Microsoft brings you the Internet of things


Last week I saw the freakiest thing to come out of Redmond since the original Microsoft/Timex Data Link watch in 1995. The weird thing about the Data Link was how you transferred data to it: You'd hold the gizmo up to your CRT monitor, the screen would go dark, and a sequence of rapidly flashing lights would download your calendar and contact info while secretly programming your brain to assassinate the president.

[Note to readers: I'm making a Manchurian Candidate joke here (the original, not the remake). I bear no ill will toward President Obama. Please do not alert the Secret Service.]

Redmond's newest bit of freakiness is called Microsoft Tag, and at first glance it looks almost ordinary. Each Tag consists of a box featuring 50 multicolored triangles, or enough to hold about 100 bits of data. Essentially it's a barcode with a Ph.D. But it has the potential to Web enable anything - and I do mean anything - using just your cell phone camera.

You start by downloading the free Tag application to your phone by visting Besides Windows Mobile phones, the software is available for the iPhone, Blackberry, Symbian phones, and any handset OS based on J2ME.

By snapping a picture of a Tag - or in some cases merely hovering over the image until it fills the target area displayed on your viewfinder -- your phone will do whatever the Tag tells it to do. That can include launching a URL, dialing a phone number, downloading a V-card to your address book, or displaying a text message instructing you to assassinate the president. (See joke, above.) You can also password-protect tags, so only folks in the know can unlock the data they hold.

Creating Tags is equally easy. First, you'll need a Windows Live ID to log into the Tag management Web page. From there, it's a matter of filling out a form with some information telling the Tag what you want it to do, then rendering it as a PDF file. Total elapsed time to create a simple Tag: about 30 seconds.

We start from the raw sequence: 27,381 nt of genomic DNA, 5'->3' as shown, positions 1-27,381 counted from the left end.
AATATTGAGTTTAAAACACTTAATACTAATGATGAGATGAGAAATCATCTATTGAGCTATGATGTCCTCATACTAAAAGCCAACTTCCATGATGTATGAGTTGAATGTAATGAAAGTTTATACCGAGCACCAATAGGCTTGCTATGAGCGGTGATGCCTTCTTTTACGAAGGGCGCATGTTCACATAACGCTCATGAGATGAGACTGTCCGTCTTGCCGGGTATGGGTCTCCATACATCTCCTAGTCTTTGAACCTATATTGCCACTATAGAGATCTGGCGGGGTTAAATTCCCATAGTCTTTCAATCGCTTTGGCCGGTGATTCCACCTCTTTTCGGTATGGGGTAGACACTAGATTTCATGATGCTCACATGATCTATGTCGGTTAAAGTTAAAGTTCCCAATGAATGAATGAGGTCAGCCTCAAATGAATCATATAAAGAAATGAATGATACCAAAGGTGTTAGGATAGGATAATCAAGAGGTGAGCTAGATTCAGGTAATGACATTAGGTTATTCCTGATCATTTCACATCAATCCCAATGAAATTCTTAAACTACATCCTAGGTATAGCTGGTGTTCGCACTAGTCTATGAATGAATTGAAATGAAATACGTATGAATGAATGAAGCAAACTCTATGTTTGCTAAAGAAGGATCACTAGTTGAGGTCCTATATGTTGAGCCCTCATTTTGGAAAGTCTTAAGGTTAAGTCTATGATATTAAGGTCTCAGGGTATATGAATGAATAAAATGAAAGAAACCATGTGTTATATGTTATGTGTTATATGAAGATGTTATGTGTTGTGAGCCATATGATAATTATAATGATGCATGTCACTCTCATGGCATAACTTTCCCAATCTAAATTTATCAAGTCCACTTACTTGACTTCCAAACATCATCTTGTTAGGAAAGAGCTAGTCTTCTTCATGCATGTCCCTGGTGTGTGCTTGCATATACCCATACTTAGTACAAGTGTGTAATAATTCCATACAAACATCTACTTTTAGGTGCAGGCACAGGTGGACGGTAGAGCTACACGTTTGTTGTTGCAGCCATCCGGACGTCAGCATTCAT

You can print out Tags and stick them to any object. Want to turn your toaster into a hyperlink? Slap a Tag on it. Want to promote your band's latest gig? Put Tags with your MySpace URL on stickers and plaster them all over town. The Tags will even work displayed on any screen - like a TV set or the one you're looking at now.

If you point your cell phone cam at the Tag displayed above (and you've got the Tag app installed and running on your handset) it should launch my Tynan on Tech blog on your phone's browser. The one right below contains a secret message for my devoted readers (all 12 of them).


Go ahead, try it. I'll wait.

Freaky, ain't it?

Microsoft Tag launched with almost no publicity back at CES, says product manager Aaron Getz, and six weeks later there were already more than 25,000 tag creation accounts. Companies like General Mills have been using Tags on product coupons to track the success of marketing campaigns. Imagine pointing your cell cam at a business card to upload the contact data printed on it, or at a movie poster to watch a trailer of the film on your phone. The number of potential uses is limitless.

When people talk about the "Internet of things," they're usually referring to so-called "smart" devices or those with RFID tags embedded. But applications like Microsoft Tag bring connectivity to a whole new level. They have the ability to turn the entire analog world into an infinite series of hyperlinks.

Is that a good thing? I'm not entirely sure yet. But it's sure got my head spinning.

When his head stops doing a Jerry Mahoney, Dan Tynan will get back to tending his blogs, Culture Crash and Tynan on Tech.

Copyright © 2009 IDG Communications, Inc.

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